During purging, the ball valve is closed forcing pressurized make-up water in the desired direction through the secondary circuit as air is blown out through the open hose bib. On larger systems the hose bib may be too restrictive during purging. In this case use a larger ball valve with barbed hose connection as the outlet. Some manufacturers have combined the function of these two valves into a single specially valve. They're available in pipe sizes up to 1-1/4 inches.

Sizing the Primary Circulator

Every circulator in a P/S system functions as if it were installed in an isolated circuit. The primary circulator does not assist in moving flow through any of the secondary circuits, or vice versa. The function of the primary loop is simply to convey the output of the heat source to the secondary circuits while operating at a selected temperature drop.

The flow rate necessary to deliver the output of the heat source using a specific temperature drop is found using Formula 1:

fprimary = Q ÷ 490 x gT

Where: fprimary = flow rate in the primary circuit (gpm)

Q = heat output rate of the heat source (Btu / hr)

gT = intended temperature drop of the primary circuit ( F)

490 = a constant for water at an average temperature of 140 F, (use 470 for 30% glycol, 450 for 50% glycol).

For example: A primary circuit is connected to a boiler having an output rating of 250,000 Btu/hr. It will supply a primary piping loop that is intended to operate with a temperature drop of 15 F. What is the necessary primary loop flow rate? Solution:

Fprimary = Q ÷ 490 x gT

= 250,000 ÷ 490 x 15

= 34 gpm

The designer now chooses a piping size and estimates the head loss of the primary loop based on this flow rate. A circulator capable of providing this head at the calculated flow rate is then selected.

Selecting a high gT for the primary circuit results in lower flow rates, and often reduces primary pipe size. It may also reduce the size of the primary circulator. However, A larger gT also implies lower supply water temperature to secondary circuits located downstream on the primary loop. This is fine for systems using both high temperature and lower temperature heat emitters provided the higher temperature secondary circuits are located near the beginning of the primary circuit, while those with lower water temperature requirements are located near the end.

Secondary Circuits in Series

When secondary circuit are connected in series along a common primary loop the designer must account for the temperature drop associated with each operating secondary circuit. Use Formula 2:

gT = Qsecondary ÷ 490 x fprimary

Where: gTprimary = temperature drop in primary loop due to an operating secondary load ( F)

Qsecondary = design heating load of secondary circuit (Btu/hr)

Fprimary = flow rate in primary loop (gpm)

490 = a constant for water, (use 470 for 30% glycol, 450 for 50% glycol).

The heat emitters in the various secondary circuits need to be sized based on the water temperature available to them based on the location of the secondary circuit along the primary circuit, as well their individual location within a given secondary circuit.

If a conventional boiler is used, be sure to check that the water temperature at the end of the primary loop (when all loads are operating) is above the dew point of the boiler's exhaust gases. Minimum return temperatures of 130 F for gas-fired boilers, and 150 F for oil-fired boilers are often suggested.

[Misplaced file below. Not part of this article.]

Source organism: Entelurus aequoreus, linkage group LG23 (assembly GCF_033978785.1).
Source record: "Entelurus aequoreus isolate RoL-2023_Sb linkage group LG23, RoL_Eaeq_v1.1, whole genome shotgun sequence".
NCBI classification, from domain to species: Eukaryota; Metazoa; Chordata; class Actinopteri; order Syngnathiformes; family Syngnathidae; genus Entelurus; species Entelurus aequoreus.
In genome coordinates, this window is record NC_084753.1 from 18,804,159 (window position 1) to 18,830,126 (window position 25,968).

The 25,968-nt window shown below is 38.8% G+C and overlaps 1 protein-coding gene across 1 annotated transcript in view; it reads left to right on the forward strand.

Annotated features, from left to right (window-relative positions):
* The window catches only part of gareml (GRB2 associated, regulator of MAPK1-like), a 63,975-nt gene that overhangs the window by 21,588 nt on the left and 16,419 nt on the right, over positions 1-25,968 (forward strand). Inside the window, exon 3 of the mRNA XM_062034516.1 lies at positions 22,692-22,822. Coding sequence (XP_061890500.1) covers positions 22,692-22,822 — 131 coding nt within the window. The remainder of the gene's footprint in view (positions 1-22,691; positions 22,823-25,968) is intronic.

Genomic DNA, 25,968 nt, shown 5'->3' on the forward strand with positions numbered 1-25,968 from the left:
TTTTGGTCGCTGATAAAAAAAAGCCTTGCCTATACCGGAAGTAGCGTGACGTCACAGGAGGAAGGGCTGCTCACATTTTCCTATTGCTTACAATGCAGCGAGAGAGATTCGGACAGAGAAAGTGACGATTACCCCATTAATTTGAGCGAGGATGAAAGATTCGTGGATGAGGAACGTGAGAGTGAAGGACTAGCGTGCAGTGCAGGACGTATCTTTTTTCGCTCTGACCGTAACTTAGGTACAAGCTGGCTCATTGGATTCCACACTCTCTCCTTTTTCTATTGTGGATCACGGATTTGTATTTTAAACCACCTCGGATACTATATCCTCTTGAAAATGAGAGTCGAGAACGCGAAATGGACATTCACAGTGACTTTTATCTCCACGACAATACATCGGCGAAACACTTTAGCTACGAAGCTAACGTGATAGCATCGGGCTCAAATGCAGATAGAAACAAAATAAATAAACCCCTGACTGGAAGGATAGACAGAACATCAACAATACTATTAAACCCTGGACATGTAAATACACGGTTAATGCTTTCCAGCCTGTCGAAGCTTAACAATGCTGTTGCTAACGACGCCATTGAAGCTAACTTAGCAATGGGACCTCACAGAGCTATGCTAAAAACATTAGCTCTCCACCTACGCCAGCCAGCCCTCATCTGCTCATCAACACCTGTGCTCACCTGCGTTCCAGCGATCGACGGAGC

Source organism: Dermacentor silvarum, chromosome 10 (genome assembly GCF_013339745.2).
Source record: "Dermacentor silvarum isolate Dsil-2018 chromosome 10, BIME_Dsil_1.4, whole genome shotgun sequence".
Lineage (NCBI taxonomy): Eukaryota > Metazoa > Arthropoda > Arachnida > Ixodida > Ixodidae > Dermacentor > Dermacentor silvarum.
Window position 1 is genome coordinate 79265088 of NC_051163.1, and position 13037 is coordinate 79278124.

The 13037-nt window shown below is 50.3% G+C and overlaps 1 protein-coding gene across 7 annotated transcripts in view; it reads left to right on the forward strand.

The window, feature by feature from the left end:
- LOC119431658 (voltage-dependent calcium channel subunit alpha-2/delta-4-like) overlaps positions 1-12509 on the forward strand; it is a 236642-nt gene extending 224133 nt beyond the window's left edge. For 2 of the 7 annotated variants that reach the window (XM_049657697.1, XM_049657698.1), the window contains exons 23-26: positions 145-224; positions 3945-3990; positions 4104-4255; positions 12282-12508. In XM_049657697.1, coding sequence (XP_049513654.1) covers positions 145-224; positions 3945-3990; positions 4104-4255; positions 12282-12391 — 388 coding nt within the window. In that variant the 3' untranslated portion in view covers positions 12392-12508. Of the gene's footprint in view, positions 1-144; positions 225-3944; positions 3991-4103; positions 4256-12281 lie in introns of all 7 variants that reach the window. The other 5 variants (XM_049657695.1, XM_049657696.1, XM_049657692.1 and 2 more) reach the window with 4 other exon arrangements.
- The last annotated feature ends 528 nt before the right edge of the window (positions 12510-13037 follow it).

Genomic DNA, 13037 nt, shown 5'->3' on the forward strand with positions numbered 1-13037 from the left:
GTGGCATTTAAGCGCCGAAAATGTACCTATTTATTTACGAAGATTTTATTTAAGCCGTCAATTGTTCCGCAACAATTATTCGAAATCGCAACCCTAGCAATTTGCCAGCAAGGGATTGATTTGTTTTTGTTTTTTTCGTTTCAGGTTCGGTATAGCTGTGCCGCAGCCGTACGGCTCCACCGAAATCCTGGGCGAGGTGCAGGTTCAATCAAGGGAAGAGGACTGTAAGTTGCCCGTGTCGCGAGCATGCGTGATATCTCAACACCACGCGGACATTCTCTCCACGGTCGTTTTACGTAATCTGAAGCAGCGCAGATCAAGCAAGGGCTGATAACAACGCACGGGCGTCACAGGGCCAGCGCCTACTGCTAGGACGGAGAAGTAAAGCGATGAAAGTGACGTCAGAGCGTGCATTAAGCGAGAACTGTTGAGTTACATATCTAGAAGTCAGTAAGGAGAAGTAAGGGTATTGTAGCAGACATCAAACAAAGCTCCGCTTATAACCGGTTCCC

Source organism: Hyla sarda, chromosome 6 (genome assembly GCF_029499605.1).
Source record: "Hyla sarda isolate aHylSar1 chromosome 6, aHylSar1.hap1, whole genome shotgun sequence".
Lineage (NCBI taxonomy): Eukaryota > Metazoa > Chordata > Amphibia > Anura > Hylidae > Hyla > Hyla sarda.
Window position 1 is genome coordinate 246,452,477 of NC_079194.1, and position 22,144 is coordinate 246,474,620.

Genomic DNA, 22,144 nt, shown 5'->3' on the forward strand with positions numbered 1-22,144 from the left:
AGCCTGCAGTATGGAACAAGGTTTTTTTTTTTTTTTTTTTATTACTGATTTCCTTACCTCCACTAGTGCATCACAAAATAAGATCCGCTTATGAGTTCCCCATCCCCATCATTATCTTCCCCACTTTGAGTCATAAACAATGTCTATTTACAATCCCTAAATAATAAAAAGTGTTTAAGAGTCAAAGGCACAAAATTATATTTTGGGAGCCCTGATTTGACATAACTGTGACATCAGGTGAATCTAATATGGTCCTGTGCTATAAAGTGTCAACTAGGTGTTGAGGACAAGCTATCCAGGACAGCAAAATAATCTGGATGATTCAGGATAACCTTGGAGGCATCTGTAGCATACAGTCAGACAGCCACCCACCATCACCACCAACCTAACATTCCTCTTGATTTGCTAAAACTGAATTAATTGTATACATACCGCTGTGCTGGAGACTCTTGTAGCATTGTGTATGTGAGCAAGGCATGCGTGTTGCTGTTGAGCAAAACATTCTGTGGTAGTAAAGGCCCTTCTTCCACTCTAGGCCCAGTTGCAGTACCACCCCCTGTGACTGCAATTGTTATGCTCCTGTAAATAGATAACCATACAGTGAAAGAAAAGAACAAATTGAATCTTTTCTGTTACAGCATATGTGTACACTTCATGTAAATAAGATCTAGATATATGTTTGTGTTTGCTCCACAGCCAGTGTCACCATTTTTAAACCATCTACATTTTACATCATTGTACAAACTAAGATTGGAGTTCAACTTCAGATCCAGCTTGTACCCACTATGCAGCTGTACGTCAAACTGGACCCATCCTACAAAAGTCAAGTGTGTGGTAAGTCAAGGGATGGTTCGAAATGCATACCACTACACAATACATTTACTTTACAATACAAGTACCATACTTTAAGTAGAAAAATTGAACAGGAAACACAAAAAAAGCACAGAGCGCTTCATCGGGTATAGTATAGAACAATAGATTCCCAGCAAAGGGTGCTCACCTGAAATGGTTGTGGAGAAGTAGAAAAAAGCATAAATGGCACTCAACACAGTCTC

Secondary Circuits in Parallel

When the same water temperature needs to be supplied to each of several secondary circuits, the primary circuit can be split into several parallel "rungs" as shown in Fig. 4. Each rung should be equipped with a flow balancing valve such that flow rates can be proportioned to the load each rung serves. The pipe sizes of the rungs can even be different if the branch loads vary considerably. The split primary loop approach is especially helpful when several of the secondary circuits need to operate within a fairly narrow water temperature range.

Secondary Creativity

The design of secondary circuits is not limited to a series loop of heat emitters. In fact any piping design that could be connected to a boiler can in effect be connected to the closely-spaced tees at the P/S interface. Some examples are shown in Fig. 5.

The secondary risers can be treated as headers from which two or more independently controlled zone circuits can begin and end, or the secondary circuit could form a two pipe direct- or reverse-return subcircuit. Another possibility is to install a pumped manifold station as the secondary circuit connected to circuits of flexible PEX or PEX-AL-PEX tubing which run out to individual heat emitters. The latter is known as a "homerun" distribution system.

Several mixing strategies used in conjunction with low temperature distribution systems (such as radiant floor heating) use the higher temperature primary circuit to create a second mix point that boosts water temperature before it returns to the boiler thus preventing sustained flue gas condensation. There are lots of piping possibilities. Just think of the closely-spaced tees as equivalent to a boiler, and design as appropriate from that point out.

Summary of P/S Design Practices

Here's a summary of the basic principles to keep in mind when designing a P/S system:

  • The center-to-center spacing between the side ports of the tees at the P/S interface should not exceed 4 times the diameter of the primary piping.

  • To minimize turbulence install a minimum of eight pipe diameters of straight pipe upstream of the first tee (of a closely-spaced pair), and four pipe diameters of straight pipe downstream of the second tee.

  • Pump into the secondary circuit so that circuit pressure increases when operating.

  • To minimize turbulence specify a minimum of 10 pipe diameters of straight pipe upstream of the inlet of any inline circulator.

  • Always install measures to prevent heat migration into inactive secondary loops.

  • In a series P/S system account for the decrease in water temperature from one secondary circuit to the next (using Formula 2). Size heat emitters accordingly.

  • In a series P/S system install loads requiring higher water temperature near the beginning of the loop, and those capable of operating at lower water temperatures near the end of the loop.

  • Size each circulator as if it's in a stand-alone piping system.

    Stick to these basics and you'll be pleased with the performance primary / secondary piping consistently delivers.